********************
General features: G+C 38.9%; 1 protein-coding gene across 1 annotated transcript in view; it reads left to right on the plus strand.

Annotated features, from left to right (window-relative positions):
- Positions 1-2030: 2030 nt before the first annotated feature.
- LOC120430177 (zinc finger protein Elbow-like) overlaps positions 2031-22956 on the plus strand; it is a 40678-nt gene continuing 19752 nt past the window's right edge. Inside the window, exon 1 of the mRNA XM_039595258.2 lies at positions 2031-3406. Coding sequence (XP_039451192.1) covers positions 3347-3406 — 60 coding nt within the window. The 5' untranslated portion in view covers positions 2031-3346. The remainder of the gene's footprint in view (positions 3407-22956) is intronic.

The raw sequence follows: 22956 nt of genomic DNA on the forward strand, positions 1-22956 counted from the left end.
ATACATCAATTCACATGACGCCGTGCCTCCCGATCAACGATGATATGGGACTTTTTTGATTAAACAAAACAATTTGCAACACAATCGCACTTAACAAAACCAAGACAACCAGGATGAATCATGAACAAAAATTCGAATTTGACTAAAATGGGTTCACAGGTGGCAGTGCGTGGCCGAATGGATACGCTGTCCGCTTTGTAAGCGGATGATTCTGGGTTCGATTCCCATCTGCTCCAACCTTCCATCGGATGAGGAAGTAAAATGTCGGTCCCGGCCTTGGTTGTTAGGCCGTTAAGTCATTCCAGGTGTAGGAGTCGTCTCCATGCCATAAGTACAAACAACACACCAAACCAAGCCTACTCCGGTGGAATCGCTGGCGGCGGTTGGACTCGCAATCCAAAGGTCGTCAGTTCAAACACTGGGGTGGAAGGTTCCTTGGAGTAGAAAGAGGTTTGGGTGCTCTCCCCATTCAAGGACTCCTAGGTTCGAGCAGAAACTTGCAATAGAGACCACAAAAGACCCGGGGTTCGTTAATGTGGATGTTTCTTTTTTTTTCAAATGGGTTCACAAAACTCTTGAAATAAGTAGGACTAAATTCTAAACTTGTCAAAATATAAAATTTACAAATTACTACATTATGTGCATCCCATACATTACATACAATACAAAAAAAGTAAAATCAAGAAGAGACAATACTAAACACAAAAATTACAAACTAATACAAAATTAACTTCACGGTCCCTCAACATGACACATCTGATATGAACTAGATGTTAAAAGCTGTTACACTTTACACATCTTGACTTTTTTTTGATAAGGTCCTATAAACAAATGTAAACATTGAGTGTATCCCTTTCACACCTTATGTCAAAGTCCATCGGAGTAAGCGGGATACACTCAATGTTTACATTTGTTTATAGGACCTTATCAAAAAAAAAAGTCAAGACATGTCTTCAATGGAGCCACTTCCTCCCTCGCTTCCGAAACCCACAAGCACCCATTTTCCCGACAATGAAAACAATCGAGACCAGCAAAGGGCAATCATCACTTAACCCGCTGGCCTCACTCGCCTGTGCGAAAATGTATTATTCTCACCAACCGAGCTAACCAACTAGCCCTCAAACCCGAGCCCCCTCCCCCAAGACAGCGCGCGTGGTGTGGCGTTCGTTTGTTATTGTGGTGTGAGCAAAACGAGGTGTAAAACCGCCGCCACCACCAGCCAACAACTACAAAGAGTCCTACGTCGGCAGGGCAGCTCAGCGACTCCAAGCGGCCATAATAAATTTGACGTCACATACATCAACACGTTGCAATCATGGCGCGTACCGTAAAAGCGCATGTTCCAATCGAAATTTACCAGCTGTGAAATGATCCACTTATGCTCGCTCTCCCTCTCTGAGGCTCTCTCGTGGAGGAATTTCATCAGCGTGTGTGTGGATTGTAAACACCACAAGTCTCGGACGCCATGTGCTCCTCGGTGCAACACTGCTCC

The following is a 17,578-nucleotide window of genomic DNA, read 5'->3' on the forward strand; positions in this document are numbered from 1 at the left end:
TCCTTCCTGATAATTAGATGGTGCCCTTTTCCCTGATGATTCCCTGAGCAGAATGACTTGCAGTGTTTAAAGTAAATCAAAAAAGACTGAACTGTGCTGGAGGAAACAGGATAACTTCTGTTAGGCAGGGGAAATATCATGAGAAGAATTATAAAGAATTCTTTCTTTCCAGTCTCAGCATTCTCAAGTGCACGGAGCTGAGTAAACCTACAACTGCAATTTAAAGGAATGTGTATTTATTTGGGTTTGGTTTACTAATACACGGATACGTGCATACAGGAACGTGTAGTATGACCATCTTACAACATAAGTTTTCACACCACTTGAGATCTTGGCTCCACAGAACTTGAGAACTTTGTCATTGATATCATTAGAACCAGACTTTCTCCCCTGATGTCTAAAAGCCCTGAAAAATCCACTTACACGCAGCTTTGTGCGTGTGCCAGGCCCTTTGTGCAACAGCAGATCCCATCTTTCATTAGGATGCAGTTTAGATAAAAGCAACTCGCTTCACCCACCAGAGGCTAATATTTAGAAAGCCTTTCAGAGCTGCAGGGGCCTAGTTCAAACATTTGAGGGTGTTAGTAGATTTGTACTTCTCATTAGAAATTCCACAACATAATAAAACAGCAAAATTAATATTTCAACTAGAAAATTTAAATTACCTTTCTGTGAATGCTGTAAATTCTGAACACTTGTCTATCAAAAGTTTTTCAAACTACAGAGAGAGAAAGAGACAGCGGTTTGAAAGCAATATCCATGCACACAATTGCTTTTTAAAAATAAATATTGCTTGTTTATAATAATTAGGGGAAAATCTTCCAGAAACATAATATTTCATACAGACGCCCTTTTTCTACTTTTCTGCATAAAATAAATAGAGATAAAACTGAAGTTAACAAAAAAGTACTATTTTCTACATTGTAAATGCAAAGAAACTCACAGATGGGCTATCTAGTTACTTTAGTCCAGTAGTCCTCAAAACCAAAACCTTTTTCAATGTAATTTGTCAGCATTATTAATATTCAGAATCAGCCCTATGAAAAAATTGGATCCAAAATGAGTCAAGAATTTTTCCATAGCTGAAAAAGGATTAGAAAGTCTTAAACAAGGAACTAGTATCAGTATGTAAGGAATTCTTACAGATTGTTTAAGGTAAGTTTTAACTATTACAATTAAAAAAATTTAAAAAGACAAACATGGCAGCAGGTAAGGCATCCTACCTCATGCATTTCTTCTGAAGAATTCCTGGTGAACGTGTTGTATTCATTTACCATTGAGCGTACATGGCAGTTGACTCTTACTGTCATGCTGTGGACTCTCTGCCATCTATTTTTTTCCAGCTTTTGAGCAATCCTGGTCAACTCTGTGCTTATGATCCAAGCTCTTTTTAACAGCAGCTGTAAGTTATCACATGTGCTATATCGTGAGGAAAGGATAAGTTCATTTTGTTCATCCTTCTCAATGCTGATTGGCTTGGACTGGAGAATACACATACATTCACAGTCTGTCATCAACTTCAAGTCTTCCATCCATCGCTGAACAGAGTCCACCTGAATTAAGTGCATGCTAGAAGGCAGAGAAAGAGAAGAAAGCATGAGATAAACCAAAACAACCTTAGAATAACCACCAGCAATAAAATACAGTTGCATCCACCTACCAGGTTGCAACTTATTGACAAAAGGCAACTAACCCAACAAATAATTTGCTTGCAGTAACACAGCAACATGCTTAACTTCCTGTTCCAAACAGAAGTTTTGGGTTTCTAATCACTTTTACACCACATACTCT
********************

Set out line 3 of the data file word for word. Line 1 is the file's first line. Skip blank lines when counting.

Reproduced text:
- Positions 1-2030: 2030 nt before the first annotated feature.